227 East 30th Street

Sixth Floor

New York, NY 10016

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Professor, Department of Population Health

Professor, Department of Medicine

Dir Division of Comparative Effec & Decision Sci

MD from State University of New York at Stony Brook

Braithwaite, R Scott

JAMA. 2018 10 16; 320(15):1605-1605

Patel, Anik R; Ruggles, Kelly V; Nucifora, Kimberly; Zhou, Qinlian; Schensul, Stephen; Schensul, Jean; Bryant, Kendall; Braithwaite, R Scott

MDM policy & practice. 2018 Oct 16; 3(2):2381468318803940-2381468318803940

Risk Adjustment Methods in Quality Measurement Reply [Letter] . Opens in a new tab

Braithwaite, R. Scott

JAMA. 2018 OCT 16; 320:1605-1605

Stevens, Elizabeth R; Li, Lingfeng; Nucifora, Kimberly A; Zhou, Qinlian; McNairy, Margaret L; Gachuhi, Averie; Lamb, Matthew R; Nuwagaba-Biribonwoha, Harriet; Sahabo, Ruben; Okello, Velephi; El-Sadr, Wafaa M; Braithwaite, R Scott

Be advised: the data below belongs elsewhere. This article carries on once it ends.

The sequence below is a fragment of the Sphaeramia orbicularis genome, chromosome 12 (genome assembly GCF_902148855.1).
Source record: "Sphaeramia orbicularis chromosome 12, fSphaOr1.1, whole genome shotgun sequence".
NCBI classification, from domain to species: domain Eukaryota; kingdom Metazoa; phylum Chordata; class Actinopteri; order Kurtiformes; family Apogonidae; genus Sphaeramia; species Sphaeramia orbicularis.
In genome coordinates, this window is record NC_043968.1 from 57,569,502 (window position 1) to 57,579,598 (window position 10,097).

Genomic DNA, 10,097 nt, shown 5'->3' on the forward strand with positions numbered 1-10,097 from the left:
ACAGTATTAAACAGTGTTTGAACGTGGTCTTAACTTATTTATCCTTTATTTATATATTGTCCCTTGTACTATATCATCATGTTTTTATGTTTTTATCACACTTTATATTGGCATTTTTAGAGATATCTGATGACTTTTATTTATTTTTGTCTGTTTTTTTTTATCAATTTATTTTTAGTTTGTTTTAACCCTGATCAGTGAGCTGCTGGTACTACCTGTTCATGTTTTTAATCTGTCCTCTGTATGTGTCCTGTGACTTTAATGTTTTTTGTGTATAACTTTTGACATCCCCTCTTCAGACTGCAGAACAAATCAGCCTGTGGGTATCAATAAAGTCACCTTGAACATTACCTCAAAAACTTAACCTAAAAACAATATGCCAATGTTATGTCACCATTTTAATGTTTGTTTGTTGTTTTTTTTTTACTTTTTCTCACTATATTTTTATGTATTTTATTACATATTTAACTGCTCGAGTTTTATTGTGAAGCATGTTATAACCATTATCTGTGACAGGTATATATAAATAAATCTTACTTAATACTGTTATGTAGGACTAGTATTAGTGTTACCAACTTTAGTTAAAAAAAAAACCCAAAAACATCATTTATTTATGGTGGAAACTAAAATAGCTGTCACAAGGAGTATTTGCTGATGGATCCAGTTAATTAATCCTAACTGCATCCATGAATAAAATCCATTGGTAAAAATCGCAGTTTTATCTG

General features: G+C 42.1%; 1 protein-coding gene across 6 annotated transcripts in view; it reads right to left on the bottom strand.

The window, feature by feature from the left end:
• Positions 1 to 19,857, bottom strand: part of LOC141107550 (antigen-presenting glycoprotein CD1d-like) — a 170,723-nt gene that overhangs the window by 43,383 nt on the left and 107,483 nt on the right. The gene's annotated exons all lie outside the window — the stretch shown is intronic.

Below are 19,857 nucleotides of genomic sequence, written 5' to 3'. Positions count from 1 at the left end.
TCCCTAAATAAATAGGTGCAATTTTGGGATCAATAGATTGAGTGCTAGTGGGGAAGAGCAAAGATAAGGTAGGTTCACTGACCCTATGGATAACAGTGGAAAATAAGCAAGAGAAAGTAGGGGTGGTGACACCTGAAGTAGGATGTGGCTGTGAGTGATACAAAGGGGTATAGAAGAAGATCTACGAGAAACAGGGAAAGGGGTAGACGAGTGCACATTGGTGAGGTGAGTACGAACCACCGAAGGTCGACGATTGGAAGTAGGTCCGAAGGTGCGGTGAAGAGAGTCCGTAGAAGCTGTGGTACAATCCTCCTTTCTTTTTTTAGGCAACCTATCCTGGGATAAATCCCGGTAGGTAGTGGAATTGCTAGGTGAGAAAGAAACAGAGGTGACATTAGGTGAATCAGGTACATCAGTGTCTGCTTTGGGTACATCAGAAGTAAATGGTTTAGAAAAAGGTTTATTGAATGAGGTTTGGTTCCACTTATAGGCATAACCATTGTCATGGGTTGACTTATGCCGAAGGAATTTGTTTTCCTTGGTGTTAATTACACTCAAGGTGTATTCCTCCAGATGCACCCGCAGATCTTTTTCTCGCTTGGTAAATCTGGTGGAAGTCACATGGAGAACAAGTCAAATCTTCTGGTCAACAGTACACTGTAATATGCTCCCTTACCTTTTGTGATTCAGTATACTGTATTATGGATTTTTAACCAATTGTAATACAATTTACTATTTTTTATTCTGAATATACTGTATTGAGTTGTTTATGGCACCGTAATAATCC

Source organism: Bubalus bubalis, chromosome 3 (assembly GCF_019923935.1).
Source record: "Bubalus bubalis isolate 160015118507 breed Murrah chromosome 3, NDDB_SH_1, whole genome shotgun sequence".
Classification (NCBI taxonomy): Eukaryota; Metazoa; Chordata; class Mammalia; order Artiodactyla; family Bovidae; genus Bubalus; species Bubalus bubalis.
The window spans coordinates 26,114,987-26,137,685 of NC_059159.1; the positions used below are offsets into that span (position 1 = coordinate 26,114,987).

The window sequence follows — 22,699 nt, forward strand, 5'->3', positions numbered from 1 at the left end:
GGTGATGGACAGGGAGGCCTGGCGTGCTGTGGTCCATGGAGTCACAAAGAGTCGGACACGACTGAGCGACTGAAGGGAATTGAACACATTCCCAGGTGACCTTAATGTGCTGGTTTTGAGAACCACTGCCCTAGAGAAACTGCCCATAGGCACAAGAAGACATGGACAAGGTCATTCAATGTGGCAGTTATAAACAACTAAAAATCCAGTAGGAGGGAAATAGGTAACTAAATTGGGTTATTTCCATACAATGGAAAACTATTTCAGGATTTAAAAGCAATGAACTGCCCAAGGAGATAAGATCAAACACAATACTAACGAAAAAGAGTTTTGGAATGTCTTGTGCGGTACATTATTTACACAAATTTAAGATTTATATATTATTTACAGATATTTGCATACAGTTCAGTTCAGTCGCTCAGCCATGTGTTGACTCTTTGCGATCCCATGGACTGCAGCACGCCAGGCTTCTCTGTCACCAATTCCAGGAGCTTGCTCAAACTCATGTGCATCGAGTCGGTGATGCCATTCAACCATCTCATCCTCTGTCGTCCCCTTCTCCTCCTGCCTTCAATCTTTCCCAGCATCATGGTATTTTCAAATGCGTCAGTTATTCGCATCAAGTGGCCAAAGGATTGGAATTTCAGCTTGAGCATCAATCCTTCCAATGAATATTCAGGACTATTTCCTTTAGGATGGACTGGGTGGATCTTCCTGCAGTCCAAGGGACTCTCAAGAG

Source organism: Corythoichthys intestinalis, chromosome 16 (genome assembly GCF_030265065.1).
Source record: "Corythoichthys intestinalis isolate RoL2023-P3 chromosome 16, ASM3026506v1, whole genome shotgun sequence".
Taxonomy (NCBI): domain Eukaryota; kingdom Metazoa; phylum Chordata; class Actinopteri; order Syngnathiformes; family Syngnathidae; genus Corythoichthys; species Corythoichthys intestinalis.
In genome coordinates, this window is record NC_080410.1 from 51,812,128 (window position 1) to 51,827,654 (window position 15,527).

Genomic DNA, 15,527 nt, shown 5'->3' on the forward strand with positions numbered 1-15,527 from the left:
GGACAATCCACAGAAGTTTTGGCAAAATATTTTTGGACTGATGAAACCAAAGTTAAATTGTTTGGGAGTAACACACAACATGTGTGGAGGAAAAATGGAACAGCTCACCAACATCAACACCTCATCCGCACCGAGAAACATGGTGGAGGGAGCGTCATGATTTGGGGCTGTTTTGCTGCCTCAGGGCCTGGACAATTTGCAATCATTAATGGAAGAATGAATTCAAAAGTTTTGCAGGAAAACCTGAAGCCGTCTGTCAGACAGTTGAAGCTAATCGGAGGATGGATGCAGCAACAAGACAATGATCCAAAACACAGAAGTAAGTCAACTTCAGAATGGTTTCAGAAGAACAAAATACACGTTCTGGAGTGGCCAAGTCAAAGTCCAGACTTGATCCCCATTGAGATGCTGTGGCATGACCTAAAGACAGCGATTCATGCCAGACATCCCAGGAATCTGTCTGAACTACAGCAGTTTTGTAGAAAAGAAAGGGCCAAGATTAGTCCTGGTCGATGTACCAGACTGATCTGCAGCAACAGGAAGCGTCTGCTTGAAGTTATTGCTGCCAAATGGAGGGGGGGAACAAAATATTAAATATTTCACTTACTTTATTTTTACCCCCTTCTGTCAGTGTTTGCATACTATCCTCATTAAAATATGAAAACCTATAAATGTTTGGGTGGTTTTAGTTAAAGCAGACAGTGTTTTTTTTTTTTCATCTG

PLoS one. 2018 Sep 17; 13(9):e0204245-e0204245

Khan, Maria R; McGinnis, Kathleen A; Grov, Christian; Scheidell, Joy D; Hawks, Laura; Edelman, E Jennifer; Fiellin, David A; McInnes, D Keith; Braithwaite, R Scott; Justice, Amy C; Wang, Emily A

AIDS care. 2018 Aug 01; 1-8

Li, Lingfeng; Uyei, Jennifer; Nucifora, Kimberly A; Kessler, Jason; Stevens, Elizabeth R; Bryant, Kendall; Braithwaite, R Scott

BMC health services research. 2018 Jul 31; 18(1):590-590

Kong, Chung Yin; Sigel, Keith; Criss, Steven D; Sheehan, Deirdre F; Triplette, Matthew; Silverberg, Michael J; Henschke, Claudia I; Justice, Amy; Braithwaite, R Scott; Wisnivesky, Juan; Crothers, Kristina

AIDS. 2018 Jun 19; 32(10):1333-1342